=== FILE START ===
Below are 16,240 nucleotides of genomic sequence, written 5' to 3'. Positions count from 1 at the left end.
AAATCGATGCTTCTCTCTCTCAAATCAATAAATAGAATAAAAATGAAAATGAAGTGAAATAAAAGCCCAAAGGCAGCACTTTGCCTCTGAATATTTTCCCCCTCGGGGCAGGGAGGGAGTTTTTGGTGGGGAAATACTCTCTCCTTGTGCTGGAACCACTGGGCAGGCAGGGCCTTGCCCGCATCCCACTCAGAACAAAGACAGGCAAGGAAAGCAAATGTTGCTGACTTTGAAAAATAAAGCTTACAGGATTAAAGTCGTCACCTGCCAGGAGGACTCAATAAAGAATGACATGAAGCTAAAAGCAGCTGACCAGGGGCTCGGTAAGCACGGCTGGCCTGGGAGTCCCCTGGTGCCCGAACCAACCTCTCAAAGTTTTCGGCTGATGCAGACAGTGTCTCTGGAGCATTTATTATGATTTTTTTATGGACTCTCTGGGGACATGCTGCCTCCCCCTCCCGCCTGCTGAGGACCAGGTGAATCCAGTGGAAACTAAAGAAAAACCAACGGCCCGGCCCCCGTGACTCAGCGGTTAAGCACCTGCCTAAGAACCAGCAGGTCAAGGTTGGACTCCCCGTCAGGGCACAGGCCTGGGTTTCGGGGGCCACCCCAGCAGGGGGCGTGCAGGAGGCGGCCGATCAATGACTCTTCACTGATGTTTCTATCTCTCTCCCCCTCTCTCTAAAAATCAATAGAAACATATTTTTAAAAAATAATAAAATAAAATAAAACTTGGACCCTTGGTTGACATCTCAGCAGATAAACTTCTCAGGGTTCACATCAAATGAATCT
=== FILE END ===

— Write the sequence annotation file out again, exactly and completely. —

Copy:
Below are 16,240 nucleotides of genomic sequence, written 5' to 3'. Positions count from 1 at the left end.
AAATCGATGCTTCTCTCTCTCAAATCAATAAATAGAATAAAAATGAAAATGAAGTGAAATAAAAGCCCAAAGGCAGCACTTTGCCTCTGAATATTTTCCCCCTCGGGGCAGGGAGGGAGTTTTTGGTGGGGAAATACTCTCTCCTTGTGCTGGAACCACTGGGCAGGCAGGGCCTTGCCCGCATCCCACTCAGAACAAAGACAGGCAAGGAAAGCAAATGTTGCTGACTTTGAAAAATAAAGCTTACAGGATTAAAGTCGTCACCTGCCAGGAGGACTCAATAAAGAATGACATGAAGCTAAAAGCAGCTGACCAGGGGCTCGGTAAGCACGGCTGGCCTGGGAGTCCCCTGGTGCCCGAACCAACCTCTCAAAGTTTTCGGCTGATGCAGACAGTGTCTCTGGAGCATTTATTATGATTTTTTTATGGACTCTCTGGGGACATGCTGCCTCCCCCTCCCGCCTGCTGAGGACCAGGTGAATCCAGTGGAAACTAAAGAAAAACCAACGGCCCGGCCCCCGTGACTCAGCGGTTAAGCACCTGCCTAAGAACCAGCAGGTCAAGGTTGGACTCCCCGTCAGGGCACAGGCCTGGGTTTCGGGGGCCACCCCAGCAGGGGGCGTGCAGGAGGCGGCCGATCAATGACTCTTCACTGATGTTTCTATCTCTCTCCCCCTCTCTCTAAAAATCAATAGAAACATATTTTTAAAAAATAATAAAATAAAATAAAACTTGGACCCTTGGTTGACATCTCAGCAGATAAACTTCTCAGGGTTCACATCAAATGAATCT